A few months ago, a friend of mine suggested that I check out a webcomic series called Homestuck, written by Andrew Hussie and featured on MS Paint Adventures. Normally, I wouldn’t really bite for webcomics, although the way it was described to me didn’t seem like a webcomic at all, but rather some full-fledged story. Nevertheless, I bookmarked the page, nonchalantly wrote it off as hipster shit, and went about my days too preoccupied to try anything different. It was one of those days that I figured “fuck it” and popped open the tab. I don’t remember exactly what prompted it, but whatever I’d finished reading at the time allowed for something to take its place. But instantly, I was bored with it again, unimpressed by its presentation. It took me awhile to muster up the enthusiasm to continue again, but I did, and I kept at it. And I’m glad I did, because Homestuck is probably the greatest thing I have ever read.
It’s really quite difficult to explain how much I love this series. Recently, it’s been my favorite thing, and, as strange as it sounds, manages to populate every facet of my interests at this point. The entire story is canonically somewhat of a throwback to EarthBound on the Super Nintendo (to which Hussie is evidently a fan of), in which there are four friends trudging through copious amounts of plot shit attempting to finish whatever it is they’ve been slapped around the world in search of. It’s funny, because even if EarthBound weren’t already my favorite game, the delicate pedestal I’ve placed this on would remain unchanged (you can even catch a glimpse of the EarthBound kids somewhere in the story if you know what you’re doing).
As odd as it sounds, the entire series is done entirely in Photoshop and whatever GIF animation program he uses to make the repeatedly flashing images which consist of nearly every panel. It may seem a little half-assed with a name like “Microsoft Paint” wrongly figure-heading its production, but don’t be fooled. MS Paint Adventures is an incredibly misleading title for such a great collection of work (fuck yeah, Problem Sleuth) done by a guy who’s responsibly aware of his fanbase, despite whatever media is used.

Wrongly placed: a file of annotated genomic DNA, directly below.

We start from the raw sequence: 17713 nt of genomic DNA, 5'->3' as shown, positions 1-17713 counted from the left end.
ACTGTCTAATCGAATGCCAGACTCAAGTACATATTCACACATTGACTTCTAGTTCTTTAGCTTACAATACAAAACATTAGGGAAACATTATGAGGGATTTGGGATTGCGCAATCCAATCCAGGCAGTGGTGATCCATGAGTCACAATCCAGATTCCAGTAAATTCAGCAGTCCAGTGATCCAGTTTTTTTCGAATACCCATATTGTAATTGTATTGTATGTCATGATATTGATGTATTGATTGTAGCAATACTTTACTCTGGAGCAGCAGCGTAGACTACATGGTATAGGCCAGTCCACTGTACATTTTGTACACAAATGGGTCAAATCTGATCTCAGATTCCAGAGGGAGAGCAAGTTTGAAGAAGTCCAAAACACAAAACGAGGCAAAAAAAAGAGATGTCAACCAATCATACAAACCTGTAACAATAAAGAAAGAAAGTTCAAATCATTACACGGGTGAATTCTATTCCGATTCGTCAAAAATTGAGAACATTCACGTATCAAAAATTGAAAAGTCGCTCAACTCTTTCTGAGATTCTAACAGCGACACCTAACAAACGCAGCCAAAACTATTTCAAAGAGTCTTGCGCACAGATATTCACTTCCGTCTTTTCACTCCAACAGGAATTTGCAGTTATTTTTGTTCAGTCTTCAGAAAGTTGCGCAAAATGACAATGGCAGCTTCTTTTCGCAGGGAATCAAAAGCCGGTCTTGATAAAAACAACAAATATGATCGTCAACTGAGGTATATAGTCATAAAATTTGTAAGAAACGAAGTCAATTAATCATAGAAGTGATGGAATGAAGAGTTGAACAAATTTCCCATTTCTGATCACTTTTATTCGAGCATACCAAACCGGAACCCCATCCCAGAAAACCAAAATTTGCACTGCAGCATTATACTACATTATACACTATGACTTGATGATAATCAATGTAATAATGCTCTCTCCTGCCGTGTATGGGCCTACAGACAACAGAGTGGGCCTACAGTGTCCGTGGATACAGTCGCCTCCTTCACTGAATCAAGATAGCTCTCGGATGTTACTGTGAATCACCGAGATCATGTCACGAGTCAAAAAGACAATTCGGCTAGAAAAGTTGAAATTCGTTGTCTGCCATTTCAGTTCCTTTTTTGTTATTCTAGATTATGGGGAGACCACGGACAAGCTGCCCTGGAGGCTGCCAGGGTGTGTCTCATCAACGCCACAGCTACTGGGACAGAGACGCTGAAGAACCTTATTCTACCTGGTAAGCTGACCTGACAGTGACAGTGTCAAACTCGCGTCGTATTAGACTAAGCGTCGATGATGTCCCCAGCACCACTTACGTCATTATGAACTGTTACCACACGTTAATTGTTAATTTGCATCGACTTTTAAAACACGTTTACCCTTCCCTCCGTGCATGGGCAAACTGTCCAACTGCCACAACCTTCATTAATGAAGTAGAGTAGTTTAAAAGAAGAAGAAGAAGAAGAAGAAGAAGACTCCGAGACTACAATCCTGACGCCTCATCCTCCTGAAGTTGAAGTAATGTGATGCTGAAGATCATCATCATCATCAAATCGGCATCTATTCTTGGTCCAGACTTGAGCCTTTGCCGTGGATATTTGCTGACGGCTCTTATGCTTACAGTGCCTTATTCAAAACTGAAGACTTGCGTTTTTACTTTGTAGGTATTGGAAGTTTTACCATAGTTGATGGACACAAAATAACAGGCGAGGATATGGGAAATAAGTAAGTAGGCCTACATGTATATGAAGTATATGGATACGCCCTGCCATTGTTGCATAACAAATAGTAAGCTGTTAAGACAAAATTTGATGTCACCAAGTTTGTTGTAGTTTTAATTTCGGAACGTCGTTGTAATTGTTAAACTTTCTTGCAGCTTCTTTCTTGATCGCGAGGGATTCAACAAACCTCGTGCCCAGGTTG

On some occasions, flash will be incorporated (these panels are preceded by an “[S],” indicating the use of sound) to better represent whatever part of the story he feels deserves the honor of being made into a short film (or game). Released on the side of Homestuck is a wide and ever-expanding discography based on the series, some songs in which are actually used in the [S] flashes. The amount of work put into not only the comic, but the number and quality of its albums is admirable to say the least.
The comic unfolds with that of a boy named “John Egbert,” a painfully modernized version of a 13-year old kid whose only friends seem to occupy the contents of his “PesterChum” buddy list, in which there are only three: Rose Lalonde, Dave Strider, and Jade Harley. Although they’ve never had the opportunity to meet eachother in person, their bond can be considered as strong as, if not more than any orthodox friendship. They make up for the lack of face-to-face communication by sending eachother thoughtful gifts in the mail.
As it so happens, the kids have recently caught wind of the latest PC game known as “Sburb.” Sburb is a highly-advanced piece of software in which people are now able to distort the physical surroundings of their clients from the safety of their own homes. The game takes a grip on reality, as players are encouraged to “alchemize” multiple objects into single, more “efficient” objects (i.e. Bill Cosby poster and computer makes “Cosbytop,” a Bill Cosby-shaped computer). In this, the four friends have gained the ability to significantly alter the world around themselves in order to achieve something which I will leave open-ended for the sake of preserving the story.
The humor is as impeccable as it is down-to-earth. Throughout the story accumulates a snowball of in-comic “memes” specific to the comic itself (jokes usually surrounding Nicolas Cage movies, Nintendo Power, Juggalos, and the side-project of an intentionally and incredibly shitty webcomic called “Sweet Bro and Hella Jeff” which is almost completely to blame for the large number number of English-corrupt terms which appear as subtle commonplace throughout the series (WHEW)).
Don’t make the same mistake of abandoning at the start, because once you’re but a shoe in, you begin to grasp the enormity of the plot as well as its charm. So if you’re someone who’s even the least bit interested by the antics of an alien race of both literal and figurative trolls, a batshit-insane archagent who rises to become a universal deity, or the misadventures of a team of survivors on a devastated planet, then Homestuck is the story for you.